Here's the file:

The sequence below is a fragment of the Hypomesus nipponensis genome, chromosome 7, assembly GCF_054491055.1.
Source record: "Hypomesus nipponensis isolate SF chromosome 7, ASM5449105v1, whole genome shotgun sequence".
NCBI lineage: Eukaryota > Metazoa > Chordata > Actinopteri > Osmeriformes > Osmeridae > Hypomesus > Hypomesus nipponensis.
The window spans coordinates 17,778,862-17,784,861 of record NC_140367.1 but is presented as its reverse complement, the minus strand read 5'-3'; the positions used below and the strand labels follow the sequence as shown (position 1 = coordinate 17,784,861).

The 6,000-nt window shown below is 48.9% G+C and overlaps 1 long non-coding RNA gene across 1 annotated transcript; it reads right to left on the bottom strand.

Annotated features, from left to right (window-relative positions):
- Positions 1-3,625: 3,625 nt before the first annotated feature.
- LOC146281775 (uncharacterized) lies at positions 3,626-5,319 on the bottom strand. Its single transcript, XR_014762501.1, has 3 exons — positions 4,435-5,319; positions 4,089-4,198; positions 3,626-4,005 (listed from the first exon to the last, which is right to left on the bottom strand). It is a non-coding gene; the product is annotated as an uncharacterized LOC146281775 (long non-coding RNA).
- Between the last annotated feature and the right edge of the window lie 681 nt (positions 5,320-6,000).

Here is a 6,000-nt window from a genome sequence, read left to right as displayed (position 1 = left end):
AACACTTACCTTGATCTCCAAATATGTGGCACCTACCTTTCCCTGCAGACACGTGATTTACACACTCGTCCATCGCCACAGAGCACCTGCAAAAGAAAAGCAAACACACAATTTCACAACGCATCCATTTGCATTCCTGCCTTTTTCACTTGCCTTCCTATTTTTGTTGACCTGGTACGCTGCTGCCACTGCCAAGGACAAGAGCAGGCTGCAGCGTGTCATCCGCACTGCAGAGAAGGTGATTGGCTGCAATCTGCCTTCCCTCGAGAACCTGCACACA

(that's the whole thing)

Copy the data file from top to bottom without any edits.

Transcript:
The sequence below is a fragment of the Hypomesus nipponensis genome, chromosome 7, assembly GCF_054491055.1.
Source record: "Hypomesus nipponensis isolate SF chromosome 7, ASM5449105v1, whole genome shotgun sequence".
NCBI lineage: Eukaryota > Metazoa > Chordata > Actinopteri > Osmeriformes > Osmeridae > Hypomesus > Hypomesus nipponensis.
The window spans coordinates 17,778,862-17,784,861 of record NC_140367.1 but is presented as its reverse complement, the minus strand read 5'-3'; the positions used below and the strand labels follow the sequence as shown (position 1 = coordinate 17,784,861).

The 6,000-nt window shown below is 48.9% G+C and overlaps 1 long non-coding RNA gene across 1 annotated transcript; it reads right to left on the bottom strand.

Annotated features, from left to right (window-relative positions):
- Positions 1-3,625: 3,625 nt before the first annotated feature.
- LOC146281775 (uncharacterized) lies at positions 3,626-5,319 on the bottom strand. Its single transcript, XR_014762501.1, has 3 exons — positions 4,435-5,319; positions 4,089-4,198; positions 3,626-4,005 (listed from the first exon to the last, which is right to left on the bottom strand). It is a non-coding gene; the product is annotated as an uncharacterized LOC146281775 (long non-coding RNA).
- Between the last annotated feature and the right edge of the window lie 681 nt (positions 5,320-6,000).

Here is a 6,000-nt window from a genome sequence, read left to right as displayed (position 1 = left end):
AACACTTACCTTGATCTCCAAATATGTGGCACCTACCTTTCCCTGCAGACACGTGATTTACACACTCGTCCATCGCCACAGAGCACCTGCAAAAGAAAAGCAAACACACAATTTCACAACGCATCCATTTGCATTCCTGCCTTTTTCACTTGCCTTCCTATTTTTGTTGACCTGGTACGCTGCTGCCACTGCCAAGGACAAGAGCAGGCTGCAGCGTGTCATCCGCACTGCAGAGAAGGTGATTGGCTGCAATCTGCCTTCCCTCGAGAACCTGCACACA